•     background: linear-gradient(red, yellow 30%, lime 60%);
  • }
 

Note:While setting the color-stops location as a percentage, 0% represents the starting point, while 100% represents the ending point. However, you can use values outside of that range i.e. before 0% or after 100% to get the effect you want.


Repeating the Linear Gradients

You can repeat linear gradients using the repeating-linear-gradient() function.

  • .gradient {
  •     /* Fallback for browsers that don't support gradients */
  •     background: white;
  •     /* For Safari 5.1 to 6.0 */
  •     background: -webkit-repeating-linear-gradient(black, white 10%, lime 20%);
  •     /* For Internet Explorer 10 */
  •     background: -ms-repeating-linear-gradient(black, white 10%, lime 20%);
  •     /* Standard syntax */
  •     background: repeating-linear-gradient(black, white 10%, lime 20%);
  • }

Creating CSS3 Radial Gradients

In a radial gradient color emerge from a single point and smoothly spread outward in a circular or elliptical shape rather than fading from one color to another in a single direction as with linear gradients. The basic syntax of creating a radial gradient can be given with:

radial-gradient(shape size at position, color-stop1, color-stop2, ...);

The arguments of the radial-gradient() function has the following meaning:

  • position — Specifies the starting point of the gradient, which can be specified in units (px, em, or percentages) or keyword (left, bottom, etc).
  • shape — Specifies the shape of the gradient's ending shape. It can be circle or ellipse.
  • size — Specifies the size of the gradient's ending shape. The default is farthest-side.

The following example will show you create a radial gradient with evenly spaced color stops.

  • .gradient {
  •     /* Fallback for browsers that don't support gradients */
  •     background: red;
  •     /* For Safari 5.1 to 6.0 */
  •     background: -webkit-radial-gradient(red, yellow, lime);
  •     /* For Internet Explorer 10 */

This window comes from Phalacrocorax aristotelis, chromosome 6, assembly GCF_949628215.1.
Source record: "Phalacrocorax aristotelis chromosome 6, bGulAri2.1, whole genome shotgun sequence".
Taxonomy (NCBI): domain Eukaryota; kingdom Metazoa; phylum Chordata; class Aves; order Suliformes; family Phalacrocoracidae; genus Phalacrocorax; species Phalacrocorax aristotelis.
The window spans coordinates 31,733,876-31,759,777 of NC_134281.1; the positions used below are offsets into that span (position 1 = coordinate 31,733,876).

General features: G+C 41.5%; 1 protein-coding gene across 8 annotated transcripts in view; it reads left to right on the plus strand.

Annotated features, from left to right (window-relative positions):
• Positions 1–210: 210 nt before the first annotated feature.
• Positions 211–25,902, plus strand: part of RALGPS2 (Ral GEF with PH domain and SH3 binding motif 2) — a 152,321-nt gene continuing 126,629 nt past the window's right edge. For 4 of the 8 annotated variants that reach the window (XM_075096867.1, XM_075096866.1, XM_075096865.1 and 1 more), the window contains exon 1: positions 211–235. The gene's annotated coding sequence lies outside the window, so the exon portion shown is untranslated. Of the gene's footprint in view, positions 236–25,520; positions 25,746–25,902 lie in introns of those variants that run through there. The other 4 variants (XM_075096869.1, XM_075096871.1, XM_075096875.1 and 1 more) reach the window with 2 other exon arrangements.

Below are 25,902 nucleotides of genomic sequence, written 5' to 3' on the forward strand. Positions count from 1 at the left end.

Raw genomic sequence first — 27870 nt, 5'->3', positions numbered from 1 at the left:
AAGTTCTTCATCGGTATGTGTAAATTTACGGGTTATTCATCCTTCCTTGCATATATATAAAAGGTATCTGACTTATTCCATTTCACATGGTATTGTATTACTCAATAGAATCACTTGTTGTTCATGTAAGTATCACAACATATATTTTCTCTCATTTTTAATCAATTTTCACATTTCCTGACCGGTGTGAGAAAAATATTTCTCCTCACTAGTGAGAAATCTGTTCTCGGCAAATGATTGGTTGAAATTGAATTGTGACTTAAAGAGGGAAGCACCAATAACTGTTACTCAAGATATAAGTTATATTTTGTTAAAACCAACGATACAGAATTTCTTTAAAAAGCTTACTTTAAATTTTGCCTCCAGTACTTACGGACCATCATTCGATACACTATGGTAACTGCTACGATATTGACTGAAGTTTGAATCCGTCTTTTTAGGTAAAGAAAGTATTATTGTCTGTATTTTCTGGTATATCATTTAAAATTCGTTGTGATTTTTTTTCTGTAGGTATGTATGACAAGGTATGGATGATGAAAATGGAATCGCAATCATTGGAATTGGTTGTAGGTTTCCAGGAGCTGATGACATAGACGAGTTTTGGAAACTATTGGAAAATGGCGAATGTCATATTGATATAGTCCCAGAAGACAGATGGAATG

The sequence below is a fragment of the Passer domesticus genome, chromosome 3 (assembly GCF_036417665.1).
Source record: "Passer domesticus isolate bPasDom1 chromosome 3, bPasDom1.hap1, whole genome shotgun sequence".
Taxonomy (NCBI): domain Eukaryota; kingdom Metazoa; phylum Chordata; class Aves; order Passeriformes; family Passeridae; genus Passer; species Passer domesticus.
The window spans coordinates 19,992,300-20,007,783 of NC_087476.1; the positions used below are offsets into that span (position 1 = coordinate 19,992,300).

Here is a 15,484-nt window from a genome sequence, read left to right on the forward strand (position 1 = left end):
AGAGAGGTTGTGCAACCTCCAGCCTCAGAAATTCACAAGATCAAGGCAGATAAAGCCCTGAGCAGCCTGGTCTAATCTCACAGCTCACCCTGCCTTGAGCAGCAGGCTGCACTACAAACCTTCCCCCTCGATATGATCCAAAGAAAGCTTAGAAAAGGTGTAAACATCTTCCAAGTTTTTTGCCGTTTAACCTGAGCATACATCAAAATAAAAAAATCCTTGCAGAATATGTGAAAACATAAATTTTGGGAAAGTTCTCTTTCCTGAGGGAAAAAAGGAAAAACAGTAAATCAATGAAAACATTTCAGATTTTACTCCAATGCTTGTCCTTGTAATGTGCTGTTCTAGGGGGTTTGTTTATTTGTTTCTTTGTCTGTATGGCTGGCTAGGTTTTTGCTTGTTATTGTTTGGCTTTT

•     background: -ms-radial-gradient(red, yellow, lime);
  •     /* Standard syntax */
  •     background: radial-gradient(red, yellow, lime);
  • }

Setting the Shape of Radial Gradients

The shape argument of the radial-gradient() function is used to define the ending shape of the radial gradient. It can take the value circle or ellipse. Here's is an example:

  • .gradient {
  •     /* Fallback for browsers that don't support gradients */
  •     background: red;
  •     /* For Safari 5.1 to 6.0 */
  •     background: -webkit-radial-gradient(circle, red, yellow, lime);
  •     /* For Internet Explorer 10 */
  •     background: -ms-radial-gradient(circle, red, yellow, lime);
  •     /* Standard syntax */
  •     background: radial-gradient(circle, red, yellow, lime);
  • }
 

Note:If the shape argument is omitted or not specified, the ending shape defaults to a circle if the size is a single length, otherwise an ellipse.


Setting the Size of Radial Gradients

The size argument of the radial-gradient() function is used to define the size of the gradient's ending shape. Size can be set using units or the keywords: closest-side, farthest-side, closest-corner, farthest-corner.

  • .gradient {
  •     /* Fallback for browsers that don't support gradients */
  •     background: red;
  •     /* For Safari 5.1 to 6.0 */
  •     background: -webkit-radial-gradient(left bottom, circle farthest-side, red, yellow, lime);
  •     /* For Internet Explorer 10 */
  •     background: -ms-radial-gradient(left bottom, circle farthest-side, red, yellow, lime);
  •     /* Standard syntax */
  •     background: radial-gradient(circle farthest-side at left bottom, red, yellow, lime);
  • }

Repeating the Radial Gradients

You can also repeat radial gradients using the repeating-radial-gradient() function.

  • .gradient {
  •     /* Fallback for browsers that don't support gradients */
  •     background: white;
  •     /* For Safari 5.1 to 6.0 */
  •     background: -webkit-repeating-radial-gradient(black, white 10%, lime 20%);
  •     /* For Internet Explorer 10 */
  •     background: -ms-repeating-radial-gradient(black, white 10%, lime 20%);
  •     /* Standard syntax */
  •     background: repeating-radial-gradient(black, white 10%, lime 20%);
  • }

CSS3 Transparency and Gradients

CSS3 gradients also support transparency. You can use this to create fading effects on background images when stacking multiple backgrounds.

  • .gradient {
  •     /* Fallback for browsers that don't support gradients */
  •     background: url("images/sky.jpg");
  •     /* For Safari 5.1 to 6.0 */
  •     background: -webkit-linear-gradient(left, rgba(255,255,255,0), rgba(255,255,255,1)), url("images/sky.jpg");
  •     /* For Internet Explorer 10 */
  •     background: -ms-linear-gradient(left, rgba(255,255,255,0), rgba(255,255,255,1)), url("images/sky.jpg");
  •     /* Standard syntax */
  •     background: linear-gradient(to right, rgba(255,255,255,0), rgba(255,255,255,1)), url("images/sky.jpg");
  • }